By David Coulson
BOONE, N.C. — The last time Louisiana-Monroe coach Matt Viator showed up at Kidd Brewer Stadium, he and his team left Appalachian State with broken hearts.
As the Mountaineers (7-3 overall, 5-1 in the Sun Belt Conference) host Viator and Louisiana-Monroe on Saturday afternoon at 2:30 p.m., Appalachian is hoping this rising young coach won’t do it again.
In 2009, Viator brought his McNeese State Cowboys to Boone as ASU opened it newly renovated stadium. A late drive lifted the Cowboys to a thrilling 40-35 victory.
Saturday is senior day for App State, with 14 players making their final appearance at home and the Mountaineers (hope to keep their hopes for a share of the Sun Belt Conference title alive with a victory over the struggling, but improving Warhawks (4-6, 3-3).
“I have a lot of respect for Matt as a coach and what he is doing at Louisiana-Monroe,” ASU coach Scott Satterfield said. “People look at their record and think this isn’t a good team. But this is one of the most improved teams in our conference from the beginning of the season until now.”
The Warhawks dropped four games in a row after a season-opening win over Southern University, but have recovered to capture three of their past five games, including two straight Sun Belt victories over South Alabama in overtime and Georgia State this pat weekend.
“The key to the game is the same for both of us,” said Satterfield. “Being able to run the football and stopping the run.”
Among the players ending their home careers are tight end Barrett Burns, center Parker Collins, guard Jamie Collmar, tailback Marcus Cox, punter Bentley Critcher, lineman Tyson Fernandez, linebackers Keenan Gilchrist, John Law and Toronto Thomas, safety Alex Gray, defensive ends Nate Norwood and Dezmin Reed, defensive tackle Darian Small and cornerback Mondo Williams.
It is a collection of seniors that has left its imprint on the Appalachian program almost as strongly as any class in school history.
This is the group that helped ease the Mountaineers from the Football Championship Subdivision into the Football Bowl Subdivision ranks as the program moved from the Southern Conference into the Sun Belt.
After Appalachian got off to a rough start for the first year and a half of their playing tenures, this core group of seniors were the impetus for a turnaround that has made the Mountaineers conference contenders and bowl participants in their first two years of full FBS membership.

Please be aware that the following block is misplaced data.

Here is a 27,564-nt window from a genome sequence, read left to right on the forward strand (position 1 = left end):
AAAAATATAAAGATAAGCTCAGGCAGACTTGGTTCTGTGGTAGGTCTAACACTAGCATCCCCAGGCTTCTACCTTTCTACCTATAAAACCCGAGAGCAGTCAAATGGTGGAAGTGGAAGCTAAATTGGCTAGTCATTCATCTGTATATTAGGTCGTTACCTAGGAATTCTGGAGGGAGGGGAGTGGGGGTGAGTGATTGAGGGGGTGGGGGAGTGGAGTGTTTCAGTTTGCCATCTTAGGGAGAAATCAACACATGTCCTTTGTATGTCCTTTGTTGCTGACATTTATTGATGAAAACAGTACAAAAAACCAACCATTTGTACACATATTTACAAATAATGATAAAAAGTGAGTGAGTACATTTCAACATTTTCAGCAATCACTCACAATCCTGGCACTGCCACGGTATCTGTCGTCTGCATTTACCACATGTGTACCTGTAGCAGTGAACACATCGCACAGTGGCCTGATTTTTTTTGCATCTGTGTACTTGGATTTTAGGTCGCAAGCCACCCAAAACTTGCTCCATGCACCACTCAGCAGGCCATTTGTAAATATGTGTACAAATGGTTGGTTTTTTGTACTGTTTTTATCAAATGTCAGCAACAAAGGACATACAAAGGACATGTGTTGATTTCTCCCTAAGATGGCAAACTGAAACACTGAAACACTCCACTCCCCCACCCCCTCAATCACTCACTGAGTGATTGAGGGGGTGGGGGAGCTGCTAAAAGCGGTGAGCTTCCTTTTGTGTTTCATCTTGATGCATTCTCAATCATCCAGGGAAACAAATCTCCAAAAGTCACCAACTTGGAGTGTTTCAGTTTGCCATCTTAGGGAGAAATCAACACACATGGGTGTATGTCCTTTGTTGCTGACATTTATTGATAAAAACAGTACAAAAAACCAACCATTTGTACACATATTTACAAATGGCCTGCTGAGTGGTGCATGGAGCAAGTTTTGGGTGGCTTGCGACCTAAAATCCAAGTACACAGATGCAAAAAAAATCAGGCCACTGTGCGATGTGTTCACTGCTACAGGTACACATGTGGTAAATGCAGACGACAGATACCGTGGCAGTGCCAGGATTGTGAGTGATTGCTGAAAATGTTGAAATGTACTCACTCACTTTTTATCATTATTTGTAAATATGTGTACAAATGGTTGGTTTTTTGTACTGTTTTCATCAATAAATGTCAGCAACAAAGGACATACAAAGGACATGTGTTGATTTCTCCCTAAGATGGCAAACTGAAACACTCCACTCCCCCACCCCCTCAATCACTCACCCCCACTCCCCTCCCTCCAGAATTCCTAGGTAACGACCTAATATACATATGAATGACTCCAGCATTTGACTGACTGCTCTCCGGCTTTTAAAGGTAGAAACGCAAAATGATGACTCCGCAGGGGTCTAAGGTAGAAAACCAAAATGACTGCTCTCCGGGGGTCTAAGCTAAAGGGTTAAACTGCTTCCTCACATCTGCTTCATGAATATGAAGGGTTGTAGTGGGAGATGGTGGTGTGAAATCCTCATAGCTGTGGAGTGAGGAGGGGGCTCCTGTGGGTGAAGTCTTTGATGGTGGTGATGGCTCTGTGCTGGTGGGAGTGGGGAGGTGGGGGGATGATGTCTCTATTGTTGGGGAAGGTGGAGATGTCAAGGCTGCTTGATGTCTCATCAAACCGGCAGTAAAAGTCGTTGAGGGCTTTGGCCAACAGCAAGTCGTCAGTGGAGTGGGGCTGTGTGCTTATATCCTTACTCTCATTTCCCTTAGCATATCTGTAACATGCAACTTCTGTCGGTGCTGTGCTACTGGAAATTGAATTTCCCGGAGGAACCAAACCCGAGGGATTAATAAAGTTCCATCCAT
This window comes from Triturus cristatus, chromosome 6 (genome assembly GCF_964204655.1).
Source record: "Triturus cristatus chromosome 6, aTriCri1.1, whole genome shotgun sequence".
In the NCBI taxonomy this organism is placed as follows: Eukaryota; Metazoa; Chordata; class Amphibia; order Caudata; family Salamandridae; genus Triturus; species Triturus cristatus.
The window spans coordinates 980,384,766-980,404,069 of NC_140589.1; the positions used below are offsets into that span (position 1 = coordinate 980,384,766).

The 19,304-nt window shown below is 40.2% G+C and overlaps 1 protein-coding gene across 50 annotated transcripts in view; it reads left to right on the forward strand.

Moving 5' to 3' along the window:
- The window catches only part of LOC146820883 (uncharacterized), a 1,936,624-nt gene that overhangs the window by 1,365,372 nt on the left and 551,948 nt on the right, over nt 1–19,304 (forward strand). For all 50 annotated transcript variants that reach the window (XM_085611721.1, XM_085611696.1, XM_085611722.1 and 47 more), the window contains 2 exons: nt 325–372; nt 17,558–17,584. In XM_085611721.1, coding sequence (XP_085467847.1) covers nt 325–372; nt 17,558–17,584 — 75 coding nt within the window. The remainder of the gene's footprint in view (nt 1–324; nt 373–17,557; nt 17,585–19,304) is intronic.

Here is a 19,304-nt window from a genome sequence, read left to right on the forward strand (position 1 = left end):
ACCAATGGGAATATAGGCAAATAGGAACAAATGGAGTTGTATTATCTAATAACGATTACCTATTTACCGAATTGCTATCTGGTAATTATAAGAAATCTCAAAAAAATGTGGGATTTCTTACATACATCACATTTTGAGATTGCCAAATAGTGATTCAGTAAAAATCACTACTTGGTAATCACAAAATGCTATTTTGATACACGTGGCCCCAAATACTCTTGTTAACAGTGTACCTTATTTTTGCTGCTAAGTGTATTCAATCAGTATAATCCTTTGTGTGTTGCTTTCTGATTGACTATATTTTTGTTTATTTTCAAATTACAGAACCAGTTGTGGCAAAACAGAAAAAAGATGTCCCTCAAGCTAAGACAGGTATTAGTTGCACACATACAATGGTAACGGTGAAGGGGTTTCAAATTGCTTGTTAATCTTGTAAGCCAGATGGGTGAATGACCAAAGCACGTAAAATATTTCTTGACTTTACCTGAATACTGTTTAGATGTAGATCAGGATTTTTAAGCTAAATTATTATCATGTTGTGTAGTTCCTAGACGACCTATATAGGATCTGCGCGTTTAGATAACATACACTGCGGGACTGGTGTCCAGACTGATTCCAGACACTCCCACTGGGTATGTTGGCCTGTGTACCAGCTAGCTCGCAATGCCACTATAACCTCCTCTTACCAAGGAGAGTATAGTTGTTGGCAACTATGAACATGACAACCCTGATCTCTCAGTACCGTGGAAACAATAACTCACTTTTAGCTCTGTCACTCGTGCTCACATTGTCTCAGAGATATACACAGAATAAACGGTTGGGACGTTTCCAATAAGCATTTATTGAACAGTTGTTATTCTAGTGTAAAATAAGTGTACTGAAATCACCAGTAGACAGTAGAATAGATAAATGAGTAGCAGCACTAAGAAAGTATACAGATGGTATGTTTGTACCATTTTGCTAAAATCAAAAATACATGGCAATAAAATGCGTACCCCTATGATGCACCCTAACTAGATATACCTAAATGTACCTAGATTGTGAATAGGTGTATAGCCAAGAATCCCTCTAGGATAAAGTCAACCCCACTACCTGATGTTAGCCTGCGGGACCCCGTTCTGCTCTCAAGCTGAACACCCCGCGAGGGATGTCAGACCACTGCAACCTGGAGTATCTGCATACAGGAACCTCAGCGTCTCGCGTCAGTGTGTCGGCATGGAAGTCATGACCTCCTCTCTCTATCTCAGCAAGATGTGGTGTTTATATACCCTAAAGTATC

“This went by so fast,” said a contemplative Cox at practice this week. “ It’s almost surreal. But even though it is our last game here, we are still taking it one week at a time.”
With that one-game-at-a-time mentality, these seniors have contributed mightily to the success of a squad that has won 24 of its past 29 games and 18 of its past 20 Sun Belt contests. The Mountaineers are 13-3 away from home during that stretch of two-and-a-half seasons.
“We grew up together,” Law said. “We learned that the small things are important.”
Coming off a heartbreaking loss to Troy last Saturday on the road, 28-24, when the Mountaineers were one play from victory, probably makes Saturday’s finale even more emotional for these steady seniors.
“We let a big game slip through our hands,” Cox admitted.
But Law said the team will try to keep the emotions in check on Saturday.
“Even more after losing that game, keeping the process the same is important.”
With Troy’s shocking 35-3 upset loss on Thursday night at home against Arkansas State, the Mountaineers can still win a share of the title if the Red Wolves (6-4, 6-0) lose to either Louisiana-Lafayette or Texas State in their final two road games.
Troy (8-2, 5-1), which earned the first-ever Associated Press top-25 ranking in conference history on Sunday, is also hoping to grab a piece of the title with an Arkansas State loss — though the Red Wolves have now won 15 consecutive Sun Belt games.
The Trojans finish the regular season at Texas State and Georgia Southern.
But Saturday will all be about Louisiana-Monroe for the Mountaineers.
“We’ve been through a lot since we’ve been here,” said Cox. “We stuck through it and brought (the program) along.”
The emotions were already hitting Critter, the strong-legged Appalachian kicker, who has helped his teams in many ways since his arrival in the home of his extended family.
One of the top kickoff specialists, punters and place holders in the country, Critcher even made two tackles last week against Troy — one which was reviewed to make sure he hadn’t committed a targeting violation that could have removed him from his final game at Kidd Brewer Stadium with a suspension.
Looking at his senior teammates, Critcher said: “They have bled and sweated out here. It is going to be hard to walk out of here for the last time.”